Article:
8. Upload an application specification to CodeDeploy, and create a deployment. 
  9. Use the CodeDeploy get-deployment-target command and specify the ID of the ECS service you defined earlier. This will automatically deploy the “green” version of your application and switch traffic over to it.

See the full tutorial from Amazon. Amazon ECS has recently added a Blue/Green deployment option to the Create Service wizard in the ECS console, so you can do the same thing using a visual UI.

Amazon EKS with Argo Rollouts

Amazon Elastic Kubernetes Service (Amazon EKS) is a managed service for running Kubernetes on AWS. EKS installs, operates, and maintains the Kubernetes control plane on your behalf. It can automatically scale the control plane if necessary, as well as detect and replace unhealthy control plane instances. You can flexibly run Kubernetes nodes using Amazon EC2 or Fargate.

In a recent blog post, Amazon suggested the following process for running blue/green deployment with EKS and Argo Rollouts:

    1. Create an EKS cluster.
    2. Set up an Application Load Balancer to control traffic to your EKS cluster.
    3. Install the Argo Rollout Controller in your EKS cluster. Argo Rollouts is an open source project that enables progressive delivery in Kubernetes clusters.
    4. Create a new deployment using the Rollout object (similar to the Kubernetes Deployment object), selecting blue/green as the deployment strategy.
    5. The Rollout object first deploys the existing version of your application. Then, when you have a new version ready, you can update the pod templates in the Rollout(like you would do with a Deployment). The new version is deployed to a separate ReplicaSet, as shown in the diagram below.EKS and Argo Rollouts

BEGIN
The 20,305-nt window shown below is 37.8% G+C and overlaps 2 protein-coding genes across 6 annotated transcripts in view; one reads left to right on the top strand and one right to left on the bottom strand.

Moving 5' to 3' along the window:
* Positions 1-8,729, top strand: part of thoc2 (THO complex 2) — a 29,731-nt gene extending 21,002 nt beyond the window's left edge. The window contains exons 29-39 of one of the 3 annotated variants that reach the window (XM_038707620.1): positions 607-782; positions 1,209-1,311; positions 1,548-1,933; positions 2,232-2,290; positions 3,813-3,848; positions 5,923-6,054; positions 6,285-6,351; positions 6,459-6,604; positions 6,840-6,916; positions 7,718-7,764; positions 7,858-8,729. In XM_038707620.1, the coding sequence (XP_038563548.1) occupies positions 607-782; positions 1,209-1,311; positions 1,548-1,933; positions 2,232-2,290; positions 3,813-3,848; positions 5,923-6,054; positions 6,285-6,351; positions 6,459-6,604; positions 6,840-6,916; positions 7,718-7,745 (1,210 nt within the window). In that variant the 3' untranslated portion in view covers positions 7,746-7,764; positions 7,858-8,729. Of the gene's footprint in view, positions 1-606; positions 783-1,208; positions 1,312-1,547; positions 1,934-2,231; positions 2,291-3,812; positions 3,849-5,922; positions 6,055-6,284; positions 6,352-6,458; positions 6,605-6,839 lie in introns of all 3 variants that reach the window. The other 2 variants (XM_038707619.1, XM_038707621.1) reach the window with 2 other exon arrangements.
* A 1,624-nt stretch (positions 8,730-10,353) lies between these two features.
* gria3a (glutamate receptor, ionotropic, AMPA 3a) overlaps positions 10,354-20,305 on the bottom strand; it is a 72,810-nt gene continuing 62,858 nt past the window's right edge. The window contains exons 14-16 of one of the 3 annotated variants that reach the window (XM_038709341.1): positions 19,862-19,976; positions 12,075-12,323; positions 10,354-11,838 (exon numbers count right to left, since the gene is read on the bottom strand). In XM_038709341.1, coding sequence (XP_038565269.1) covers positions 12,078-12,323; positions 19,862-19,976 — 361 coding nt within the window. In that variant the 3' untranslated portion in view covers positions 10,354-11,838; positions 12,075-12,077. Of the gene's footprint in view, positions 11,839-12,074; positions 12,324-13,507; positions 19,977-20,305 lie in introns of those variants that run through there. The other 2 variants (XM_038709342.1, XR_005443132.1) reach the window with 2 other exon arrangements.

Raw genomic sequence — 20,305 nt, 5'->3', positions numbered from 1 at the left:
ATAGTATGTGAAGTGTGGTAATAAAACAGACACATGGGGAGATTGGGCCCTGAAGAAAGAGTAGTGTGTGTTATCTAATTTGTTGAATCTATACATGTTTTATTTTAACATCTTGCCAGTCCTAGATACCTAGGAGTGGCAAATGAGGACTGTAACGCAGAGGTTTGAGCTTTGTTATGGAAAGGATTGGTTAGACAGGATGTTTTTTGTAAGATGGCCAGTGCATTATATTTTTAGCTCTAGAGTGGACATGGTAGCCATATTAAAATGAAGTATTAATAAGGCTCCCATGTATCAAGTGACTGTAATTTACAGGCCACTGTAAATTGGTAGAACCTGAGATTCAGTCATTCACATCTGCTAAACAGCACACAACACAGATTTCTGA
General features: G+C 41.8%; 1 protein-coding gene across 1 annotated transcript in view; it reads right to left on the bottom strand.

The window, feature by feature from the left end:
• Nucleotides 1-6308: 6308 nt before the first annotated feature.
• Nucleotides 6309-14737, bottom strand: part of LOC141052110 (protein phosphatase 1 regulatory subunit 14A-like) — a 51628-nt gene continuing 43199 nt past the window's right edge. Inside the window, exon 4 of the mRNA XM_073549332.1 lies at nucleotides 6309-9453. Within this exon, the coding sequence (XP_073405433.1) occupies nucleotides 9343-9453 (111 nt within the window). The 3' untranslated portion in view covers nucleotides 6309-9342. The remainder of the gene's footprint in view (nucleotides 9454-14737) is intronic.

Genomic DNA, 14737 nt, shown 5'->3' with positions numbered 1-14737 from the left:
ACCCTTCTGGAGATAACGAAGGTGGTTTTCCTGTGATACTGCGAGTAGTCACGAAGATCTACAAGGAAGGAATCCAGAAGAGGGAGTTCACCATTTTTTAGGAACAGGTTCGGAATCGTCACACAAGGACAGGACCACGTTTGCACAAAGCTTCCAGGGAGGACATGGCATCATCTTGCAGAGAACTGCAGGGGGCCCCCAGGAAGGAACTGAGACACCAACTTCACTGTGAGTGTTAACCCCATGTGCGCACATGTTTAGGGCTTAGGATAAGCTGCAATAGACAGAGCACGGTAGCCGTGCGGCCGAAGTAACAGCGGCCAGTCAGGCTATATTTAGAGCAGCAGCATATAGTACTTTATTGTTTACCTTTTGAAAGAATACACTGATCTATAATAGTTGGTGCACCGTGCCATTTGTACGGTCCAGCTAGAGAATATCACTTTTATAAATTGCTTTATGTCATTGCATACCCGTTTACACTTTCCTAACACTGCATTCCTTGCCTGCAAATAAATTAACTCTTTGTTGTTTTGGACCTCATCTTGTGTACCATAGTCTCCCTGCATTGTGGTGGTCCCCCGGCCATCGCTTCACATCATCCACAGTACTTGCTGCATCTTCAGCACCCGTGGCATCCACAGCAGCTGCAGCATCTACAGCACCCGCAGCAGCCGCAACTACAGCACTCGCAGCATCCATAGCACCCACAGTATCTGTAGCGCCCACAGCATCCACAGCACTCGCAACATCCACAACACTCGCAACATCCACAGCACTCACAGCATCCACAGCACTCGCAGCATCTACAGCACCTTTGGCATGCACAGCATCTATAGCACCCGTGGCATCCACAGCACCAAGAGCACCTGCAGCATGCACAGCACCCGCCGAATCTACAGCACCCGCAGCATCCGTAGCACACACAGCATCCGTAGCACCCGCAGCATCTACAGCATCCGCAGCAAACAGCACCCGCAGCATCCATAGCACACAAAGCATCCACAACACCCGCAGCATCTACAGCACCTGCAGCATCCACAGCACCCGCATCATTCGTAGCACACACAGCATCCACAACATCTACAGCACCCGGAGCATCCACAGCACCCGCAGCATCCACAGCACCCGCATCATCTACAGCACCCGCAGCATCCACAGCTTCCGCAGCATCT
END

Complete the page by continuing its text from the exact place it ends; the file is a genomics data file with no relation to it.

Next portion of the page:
Source AWS

  1.  QA teams can now test the new deployment, which is currently not exposed to users.
  2. If the new version is working properly, you can switch to the new version by running the argo rollouts promote command.
    Learn more in our detailed guides about:

Amazon EC2 with Elastic Beanstalk

Amazon Elastic Compute Cloud (Amazon EC2) offers scalable computing capacity in the AWS cloud. Amazon Elastic Beanstalk is a service that lets you deploy and scale web applications on servers like Apache and NGINX. You upload your application code and Elastic Beanstalk automatically handles resource provisioning, deployment, load balancing, and auto-scaling.

Amazon provides a blue/green reference deployment, which you can run automatically in your AWS account as a CloudFormation template. It works as follows (this process assumes an existing Elastic Beanstalk environment that serves as the blue version):

  1. Amazon CodePipeline pulls a new version of the software from a source S3 bucket and serves it to the Elastic Beanstalk environment.
  2. A Lambda function is triggered that clones the blue environment, creating a green environment.
  3. An email is sent to the operator for manual approval of the new version.
  4. Upon approval, CodeBuild switches the URLs between the blue and green environments. Now the green environment serves live traffic.
  5. AWS CodeBuild deploys the new version to the blue environment.
  6. If the deployment is successful, tests run on the blue environment to see if it returns a 200 (OK) status code. Otherwise, the pipeline doesn’t proceed, and treats the deployment as failed.